Q I am trying to prepare my root domain for Exchange Server 2007 installation. The server I am trying to run Exchange Server 2007 setup from has Exchange Server 2003 Exchange System Manager (ESM) installed and the setup is failing. What's the problem here?
A Simply put, running any part of Exchange Server 2007 setup on a machine that has any Exchange Server 2000 or 2003 components installed is not supported. Because Exchange Server 2003 ESM is installed, the Exchange Server 2007 setup will see this and a setup prerequisite check will fail and tell you, "A previous version of Exchange Server is already installed on this computer. Run Exchange Server 2007 Setup from a different computer or remove the previous version of Exchange Server."
Probably the easiest way to work around this problem is to simply run the Exchange Server 2007 setup from another server in the root domain and prepare your domain that way. If that's not feasible, the Exchange Server 2003 component will have to be uninstalled before you can continue with the Exchange Server 2007 setup.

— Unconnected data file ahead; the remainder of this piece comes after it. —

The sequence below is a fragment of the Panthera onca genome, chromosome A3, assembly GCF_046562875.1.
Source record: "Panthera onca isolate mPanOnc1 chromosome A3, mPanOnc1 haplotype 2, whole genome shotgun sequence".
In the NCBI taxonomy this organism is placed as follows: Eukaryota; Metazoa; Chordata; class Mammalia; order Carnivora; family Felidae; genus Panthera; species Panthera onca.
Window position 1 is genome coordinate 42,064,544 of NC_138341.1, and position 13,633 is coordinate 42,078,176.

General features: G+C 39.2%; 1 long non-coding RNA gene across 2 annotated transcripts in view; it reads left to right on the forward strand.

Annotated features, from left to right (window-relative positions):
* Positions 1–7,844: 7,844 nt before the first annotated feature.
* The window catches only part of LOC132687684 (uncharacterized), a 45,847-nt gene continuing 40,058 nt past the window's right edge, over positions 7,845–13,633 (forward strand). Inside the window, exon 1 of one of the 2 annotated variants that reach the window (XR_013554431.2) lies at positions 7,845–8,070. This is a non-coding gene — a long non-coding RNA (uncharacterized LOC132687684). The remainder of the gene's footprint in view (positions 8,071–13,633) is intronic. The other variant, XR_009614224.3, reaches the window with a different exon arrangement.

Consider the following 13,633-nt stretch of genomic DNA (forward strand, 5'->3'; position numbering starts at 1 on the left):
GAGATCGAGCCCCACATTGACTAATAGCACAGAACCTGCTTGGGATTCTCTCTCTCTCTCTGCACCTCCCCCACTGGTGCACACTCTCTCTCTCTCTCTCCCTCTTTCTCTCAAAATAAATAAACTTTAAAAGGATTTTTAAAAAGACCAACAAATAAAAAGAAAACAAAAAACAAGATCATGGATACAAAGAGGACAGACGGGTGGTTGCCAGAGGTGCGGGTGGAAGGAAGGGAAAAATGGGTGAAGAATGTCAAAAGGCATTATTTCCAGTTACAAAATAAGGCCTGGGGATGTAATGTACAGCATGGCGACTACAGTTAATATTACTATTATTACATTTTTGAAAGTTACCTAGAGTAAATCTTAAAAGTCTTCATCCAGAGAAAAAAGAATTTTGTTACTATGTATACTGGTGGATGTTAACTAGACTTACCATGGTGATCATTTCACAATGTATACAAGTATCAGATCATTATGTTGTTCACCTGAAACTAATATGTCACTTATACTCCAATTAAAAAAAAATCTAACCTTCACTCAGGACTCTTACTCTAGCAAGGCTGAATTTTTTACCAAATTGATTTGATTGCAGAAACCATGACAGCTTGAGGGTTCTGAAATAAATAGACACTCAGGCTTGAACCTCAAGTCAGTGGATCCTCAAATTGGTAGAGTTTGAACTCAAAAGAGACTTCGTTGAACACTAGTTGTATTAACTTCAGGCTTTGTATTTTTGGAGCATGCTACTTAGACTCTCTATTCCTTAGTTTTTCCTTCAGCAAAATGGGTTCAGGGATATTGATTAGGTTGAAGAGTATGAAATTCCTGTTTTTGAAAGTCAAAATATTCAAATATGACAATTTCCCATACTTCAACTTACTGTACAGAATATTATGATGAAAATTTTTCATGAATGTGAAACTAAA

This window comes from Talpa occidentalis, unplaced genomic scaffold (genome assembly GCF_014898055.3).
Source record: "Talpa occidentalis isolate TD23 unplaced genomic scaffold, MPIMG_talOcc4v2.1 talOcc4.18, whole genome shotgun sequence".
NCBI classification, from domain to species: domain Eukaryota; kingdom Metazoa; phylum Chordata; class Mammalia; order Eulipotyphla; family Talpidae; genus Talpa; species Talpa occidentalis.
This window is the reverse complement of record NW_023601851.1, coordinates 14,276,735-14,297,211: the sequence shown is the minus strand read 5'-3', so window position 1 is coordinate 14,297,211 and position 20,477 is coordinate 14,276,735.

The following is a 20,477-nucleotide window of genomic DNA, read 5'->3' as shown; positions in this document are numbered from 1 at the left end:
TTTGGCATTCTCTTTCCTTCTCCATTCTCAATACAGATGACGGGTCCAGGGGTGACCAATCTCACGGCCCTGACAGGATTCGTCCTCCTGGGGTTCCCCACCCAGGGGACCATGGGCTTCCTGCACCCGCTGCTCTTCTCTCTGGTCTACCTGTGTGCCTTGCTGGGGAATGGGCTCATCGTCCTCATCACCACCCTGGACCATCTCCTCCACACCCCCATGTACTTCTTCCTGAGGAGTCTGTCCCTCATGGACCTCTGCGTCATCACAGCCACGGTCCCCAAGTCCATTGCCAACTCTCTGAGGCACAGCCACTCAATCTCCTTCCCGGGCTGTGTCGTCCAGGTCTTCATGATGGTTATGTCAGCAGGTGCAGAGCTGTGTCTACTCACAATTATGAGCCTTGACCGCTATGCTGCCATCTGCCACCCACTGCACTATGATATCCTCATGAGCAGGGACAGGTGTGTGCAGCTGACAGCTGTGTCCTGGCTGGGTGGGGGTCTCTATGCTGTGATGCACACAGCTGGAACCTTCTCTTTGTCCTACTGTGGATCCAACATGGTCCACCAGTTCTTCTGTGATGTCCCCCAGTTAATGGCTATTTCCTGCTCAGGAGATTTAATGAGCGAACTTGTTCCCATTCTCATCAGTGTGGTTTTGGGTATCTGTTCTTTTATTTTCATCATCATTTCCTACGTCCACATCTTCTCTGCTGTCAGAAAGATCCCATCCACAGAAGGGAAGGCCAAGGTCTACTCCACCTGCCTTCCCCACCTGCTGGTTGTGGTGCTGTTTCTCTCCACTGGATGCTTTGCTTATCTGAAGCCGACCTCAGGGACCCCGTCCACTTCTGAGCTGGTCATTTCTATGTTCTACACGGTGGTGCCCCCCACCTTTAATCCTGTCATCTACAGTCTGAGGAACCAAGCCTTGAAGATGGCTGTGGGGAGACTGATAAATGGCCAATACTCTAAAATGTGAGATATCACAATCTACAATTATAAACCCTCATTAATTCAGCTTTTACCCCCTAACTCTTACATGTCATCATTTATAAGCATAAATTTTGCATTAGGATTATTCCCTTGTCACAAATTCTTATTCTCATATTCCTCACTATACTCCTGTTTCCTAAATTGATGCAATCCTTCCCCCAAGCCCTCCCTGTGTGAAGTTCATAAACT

Remember that you can use the 32-bit version of Exchange Server 2007 to prepare the domain, so any 32-bit server in the root domain will usually do. For more information on this subject, please see technet.microsoft.com/library/bb232170.aspx.
By the way, this means that you can't install Exchange Server 2003 ESM and Exchange Server 2007 Exchange Management Console on the same machine as the coexistence of Exchange Server 2003 and Exchange Server 2007 management tools on the same machine is not supported. Exchange Server 2007 will block setup if you attempt to install it on a machine that has any Exchange Server 2000 or Exchange Server 2003 component installed.